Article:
Sam Peterman has won two sectional titles in high-school track races this season. She also collapses into her father's arms after nearly every race, because the 15-year-old—who's described as unassuming, quiet, and easy to smile—has a condition that screws up the relationship between her brain and her heart, the New York Times reports. "If he’s not there,” Sam says with a laugh about her dad, Dale Peterman, "the track hurts a lot." What's more, they didn't know for many months that her finish-line faintings were caused by NCS, or neurocardiogenic syncope. Even after she passed out for 40 minutes at a cross-country final in her home state of New York, and doctors had her wear a heart monitor for more than a month, no heart problem was found.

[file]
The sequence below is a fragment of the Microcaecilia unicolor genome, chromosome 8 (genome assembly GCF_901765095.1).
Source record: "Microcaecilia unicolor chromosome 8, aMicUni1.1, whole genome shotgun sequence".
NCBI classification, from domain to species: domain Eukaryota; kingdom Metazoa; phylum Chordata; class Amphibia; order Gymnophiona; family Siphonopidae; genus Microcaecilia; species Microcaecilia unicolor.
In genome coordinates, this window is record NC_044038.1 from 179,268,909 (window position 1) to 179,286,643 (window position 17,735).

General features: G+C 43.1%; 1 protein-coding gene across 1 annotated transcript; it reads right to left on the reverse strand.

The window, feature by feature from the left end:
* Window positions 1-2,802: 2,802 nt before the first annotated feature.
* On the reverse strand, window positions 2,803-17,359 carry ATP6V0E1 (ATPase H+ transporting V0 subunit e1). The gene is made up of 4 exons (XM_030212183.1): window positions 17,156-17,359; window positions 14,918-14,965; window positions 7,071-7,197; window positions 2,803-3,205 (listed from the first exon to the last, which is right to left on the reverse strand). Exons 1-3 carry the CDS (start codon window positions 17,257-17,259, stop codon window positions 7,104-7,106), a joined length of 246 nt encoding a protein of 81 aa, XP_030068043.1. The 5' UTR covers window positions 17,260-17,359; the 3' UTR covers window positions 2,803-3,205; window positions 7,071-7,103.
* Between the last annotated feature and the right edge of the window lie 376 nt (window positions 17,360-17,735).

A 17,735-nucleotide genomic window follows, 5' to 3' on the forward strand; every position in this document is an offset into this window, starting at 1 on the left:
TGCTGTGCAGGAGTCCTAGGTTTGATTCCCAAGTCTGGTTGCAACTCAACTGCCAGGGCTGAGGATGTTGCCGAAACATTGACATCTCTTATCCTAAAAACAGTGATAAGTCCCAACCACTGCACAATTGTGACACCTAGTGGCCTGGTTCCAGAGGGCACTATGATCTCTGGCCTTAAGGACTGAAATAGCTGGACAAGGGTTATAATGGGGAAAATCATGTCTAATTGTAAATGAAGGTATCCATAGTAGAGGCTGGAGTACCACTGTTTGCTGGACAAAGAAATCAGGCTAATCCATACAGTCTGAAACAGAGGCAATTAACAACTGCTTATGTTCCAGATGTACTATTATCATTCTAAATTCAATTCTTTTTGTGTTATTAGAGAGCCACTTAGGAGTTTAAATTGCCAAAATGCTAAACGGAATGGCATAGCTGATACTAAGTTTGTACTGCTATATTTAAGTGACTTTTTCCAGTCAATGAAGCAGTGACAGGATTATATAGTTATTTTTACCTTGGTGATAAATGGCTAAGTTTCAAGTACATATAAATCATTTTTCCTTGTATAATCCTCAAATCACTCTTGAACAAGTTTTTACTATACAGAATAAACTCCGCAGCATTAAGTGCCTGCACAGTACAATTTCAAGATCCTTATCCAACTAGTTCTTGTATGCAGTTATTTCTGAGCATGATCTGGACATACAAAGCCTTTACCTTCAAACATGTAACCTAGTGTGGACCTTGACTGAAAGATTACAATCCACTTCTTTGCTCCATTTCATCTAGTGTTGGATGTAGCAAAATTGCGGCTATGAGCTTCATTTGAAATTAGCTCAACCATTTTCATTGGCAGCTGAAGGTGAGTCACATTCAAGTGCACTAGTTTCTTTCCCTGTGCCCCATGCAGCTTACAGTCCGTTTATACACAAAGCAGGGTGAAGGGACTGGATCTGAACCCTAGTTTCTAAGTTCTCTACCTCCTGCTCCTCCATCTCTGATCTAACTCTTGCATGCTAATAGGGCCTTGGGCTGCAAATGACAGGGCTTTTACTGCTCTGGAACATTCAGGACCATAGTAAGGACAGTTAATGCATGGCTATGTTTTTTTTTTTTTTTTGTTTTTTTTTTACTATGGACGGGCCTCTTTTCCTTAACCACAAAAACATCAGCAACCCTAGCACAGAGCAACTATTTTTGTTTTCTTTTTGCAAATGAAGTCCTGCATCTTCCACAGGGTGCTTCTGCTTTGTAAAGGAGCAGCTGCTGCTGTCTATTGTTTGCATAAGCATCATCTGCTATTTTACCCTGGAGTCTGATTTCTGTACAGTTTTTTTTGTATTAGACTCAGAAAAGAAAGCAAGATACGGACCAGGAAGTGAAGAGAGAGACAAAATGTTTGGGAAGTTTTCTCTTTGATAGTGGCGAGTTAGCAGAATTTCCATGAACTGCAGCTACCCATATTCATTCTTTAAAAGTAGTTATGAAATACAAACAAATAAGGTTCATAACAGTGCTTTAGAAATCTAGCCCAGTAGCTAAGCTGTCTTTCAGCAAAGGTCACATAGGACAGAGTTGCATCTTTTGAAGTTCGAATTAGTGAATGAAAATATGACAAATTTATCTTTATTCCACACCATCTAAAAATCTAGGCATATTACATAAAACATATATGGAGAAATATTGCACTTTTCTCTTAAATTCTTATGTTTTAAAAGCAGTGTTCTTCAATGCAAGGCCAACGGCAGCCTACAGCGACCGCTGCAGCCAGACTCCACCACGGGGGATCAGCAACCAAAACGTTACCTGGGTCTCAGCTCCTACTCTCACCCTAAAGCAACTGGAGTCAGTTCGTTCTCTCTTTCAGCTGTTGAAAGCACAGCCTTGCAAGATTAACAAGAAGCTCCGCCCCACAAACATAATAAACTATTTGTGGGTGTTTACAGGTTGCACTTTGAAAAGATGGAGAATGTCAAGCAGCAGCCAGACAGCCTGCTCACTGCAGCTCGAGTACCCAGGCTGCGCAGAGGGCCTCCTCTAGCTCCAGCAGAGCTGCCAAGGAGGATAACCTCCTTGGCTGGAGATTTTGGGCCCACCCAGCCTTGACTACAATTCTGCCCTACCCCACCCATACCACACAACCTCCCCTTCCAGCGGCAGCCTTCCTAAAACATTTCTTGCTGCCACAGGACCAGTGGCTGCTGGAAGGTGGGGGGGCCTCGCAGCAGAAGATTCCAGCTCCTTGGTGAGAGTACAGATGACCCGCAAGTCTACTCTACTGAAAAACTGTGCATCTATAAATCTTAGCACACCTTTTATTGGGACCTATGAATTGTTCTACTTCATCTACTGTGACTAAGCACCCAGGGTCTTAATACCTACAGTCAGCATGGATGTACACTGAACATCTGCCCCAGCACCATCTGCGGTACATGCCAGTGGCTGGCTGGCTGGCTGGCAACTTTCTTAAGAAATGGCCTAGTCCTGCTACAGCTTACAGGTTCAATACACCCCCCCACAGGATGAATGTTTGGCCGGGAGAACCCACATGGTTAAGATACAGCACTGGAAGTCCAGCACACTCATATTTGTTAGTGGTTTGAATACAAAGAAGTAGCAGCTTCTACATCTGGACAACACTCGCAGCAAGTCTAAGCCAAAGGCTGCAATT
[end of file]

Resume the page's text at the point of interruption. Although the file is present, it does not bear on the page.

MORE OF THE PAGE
Then in January, Sam was tested by a Buffalo cardiologist and diagnosed with NCS. Still, Dale says, his daughter is allowed to hit the track running: "If we didn’t have the utmost medical clearance for her to run," he says, "she wouldn’t be running." Sam is also using her condition to draw attention to NCS, which "accounts for 3.5 percent of all emergency room visits" in the US, the New England Journal of Medicine reported in 2005. So what is it, exactly? In NCS sufferers, the brain misunderstands a rapidly pumping heart as a sign of high blood pressure, and works to lessen that pressure, which lowers the brain's blood flow and makes the person faint. But faint of heart, Sam isn't: "A lot of people will walk away," says Dale. "She chose not to walk away."